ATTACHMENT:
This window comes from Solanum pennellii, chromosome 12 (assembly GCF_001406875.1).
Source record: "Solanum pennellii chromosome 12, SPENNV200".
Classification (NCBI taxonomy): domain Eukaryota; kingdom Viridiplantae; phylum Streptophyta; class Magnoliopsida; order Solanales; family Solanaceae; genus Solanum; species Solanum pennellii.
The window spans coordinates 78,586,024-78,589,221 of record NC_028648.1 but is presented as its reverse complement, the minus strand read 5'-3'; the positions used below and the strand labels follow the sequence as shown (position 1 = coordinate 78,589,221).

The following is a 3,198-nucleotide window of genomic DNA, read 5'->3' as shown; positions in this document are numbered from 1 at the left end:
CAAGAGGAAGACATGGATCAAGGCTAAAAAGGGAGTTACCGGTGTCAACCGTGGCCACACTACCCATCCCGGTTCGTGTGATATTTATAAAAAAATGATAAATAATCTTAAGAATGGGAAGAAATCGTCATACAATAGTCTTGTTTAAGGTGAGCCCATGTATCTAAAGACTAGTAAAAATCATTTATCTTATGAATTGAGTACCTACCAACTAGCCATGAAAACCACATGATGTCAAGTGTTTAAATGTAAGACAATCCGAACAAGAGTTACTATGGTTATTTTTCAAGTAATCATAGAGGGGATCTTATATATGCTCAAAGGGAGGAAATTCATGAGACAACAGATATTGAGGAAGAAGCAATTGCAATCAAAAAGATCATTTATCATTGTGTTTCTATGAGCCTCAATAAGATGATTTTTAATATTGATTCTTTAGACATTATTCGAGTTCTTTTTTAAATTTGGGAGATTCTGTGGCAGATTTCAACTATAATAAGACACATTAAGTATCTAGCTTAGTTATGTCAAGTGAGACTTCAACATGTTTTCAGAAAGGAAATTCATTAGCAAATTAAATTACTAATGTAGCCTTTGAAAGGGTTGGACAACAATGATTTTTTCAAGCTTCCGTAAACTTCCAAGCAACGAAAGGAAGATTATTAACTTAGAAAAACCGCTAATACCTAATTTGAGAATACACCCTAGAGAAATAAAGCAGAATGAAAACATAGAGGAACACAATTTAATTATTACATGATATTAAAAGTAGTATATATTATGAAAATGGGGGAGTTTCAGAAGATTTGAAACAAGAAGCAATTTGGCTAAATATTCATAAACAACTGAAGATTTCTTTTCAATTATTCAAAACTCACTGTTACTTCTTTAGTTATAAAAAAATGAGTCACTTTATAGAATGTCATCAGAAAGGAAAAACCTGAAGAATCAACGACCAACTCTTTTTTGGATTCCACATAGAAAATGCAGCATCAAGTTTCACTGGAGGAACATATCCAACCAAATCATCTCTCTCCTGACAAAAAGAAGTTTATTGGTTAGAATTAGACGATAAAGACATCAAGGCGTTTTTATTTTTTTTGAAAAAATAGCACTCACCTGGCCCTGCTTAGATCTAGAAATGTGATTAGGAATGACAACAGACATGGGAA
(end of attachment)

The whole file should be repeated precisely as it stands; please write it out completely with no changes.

This window comes from Solanum pennellii, chromosome 12 (assembly GCF_001406875.1).
Source record: "Solanum pennellii chromosome 12, SPENNV200".
Classification (NCBI taxonomy): domain Eukaryota; kingdom Viridiplantae; phylum Streptophyta; class Magnoliopsida; order Solanales; family Solanaceae; genus Solanum; species Solanum pennellii.
The window spans coordinates 78,586,024-78,589,221 of record NC_028648.1 but is presented as its reverse complement, the minus strand read 5'-3'; the positions used below and the strand labels follow the sequence as shown (position 1 = coordinate 78,589,221).

The following is a 3,198-nucleotide window of genomic DNA, read 5'->3' as shown; positions in this document are numbered from 1 at the left end:
CAAGAGGAAGACATGGATCAAGGCTAAAAAGGGAGTTACCGGTGTCAACCGTGGCCACACTACCCATCCCGGTTCGTGTGATATTTATAAAAAAATGATAAATAATCTTAAGAATGGGAAGAAATCGTCATACAATAGTCTTGTTTAAGGTGAGCCCATGTATCTAAAGACTAGTAAAAATCATTTATCTTATGAATTGAGTACCTACCAACTAGCCATGAAAACCACATGATGTCAAGTGTTTAAATGTAAGACAATCCGAACAAGAGTTACTATGGTTATTTTTCAAGTAATCATAGAGGGGATCTTATATATGCTCAAAGGGAGGAAATTCATGAGACAACAGATATTGAGGAAGAAGCAATTGCAATCAAAAAGATCATTTATCATTGTGTTTCTATGAGCCTCAATAAGATGATTTTTAATATTGATTCTTTAGACATTATTCGAGTTCTTTTTTAAATTTGGGAGATTCTGTGGCAGATTTCAACTATAATAAGACACATTAAGTATCTAGCTTAGTTATGTCAAGTGAGACTTCAACATGTTTTCAGAAAGGAAATTCATTAGCAAATTAAATTACTAATGTAGCCTTTGAAAGGGTTGGACAACAATGATTTTTTCAAGCTTCCGTAAACTTCCAAGCAACGAAAGGAAGATTATTAACTTAGAAAAACCGCTAATACCTAATTTGAGAATACACCCTAGAGAAATAAAGCAGAATGAAAACATAGAGGAACACAATTTAATTATTACATGATATTAAAAGTAGTATATATTATGAAAATGGGGGAGTTTCAGAAGATTTGAAACAAGAAGCAATTTGGCTAAATATTCATAAACAACTGAAGATTTCTTTTCAATTATTCAAAACTCACTGTTACTTCTTTAGTTATAAAAAAATGAGTCACTTTATAGAATGTCATCAGAAAGGAAAAACCTGAAGAATCAACGACCAACTCTTTTTTGGATTCCACATAGAAAATGCAGCATCAAGTTTCACTGGAGGAACATATCCAACCAAATCATCTCTCTCCTGACAAAAAGAAGTTTATTGGTTAGAATTAGACGATAAAGACATCAAGGCGTTTTTATTTTTTTTGAAAAAATAGCACTCACCTGGCCCTGCTTAGATCTAGAAATGTGATTAGGAATGACAACAGACATGGGAA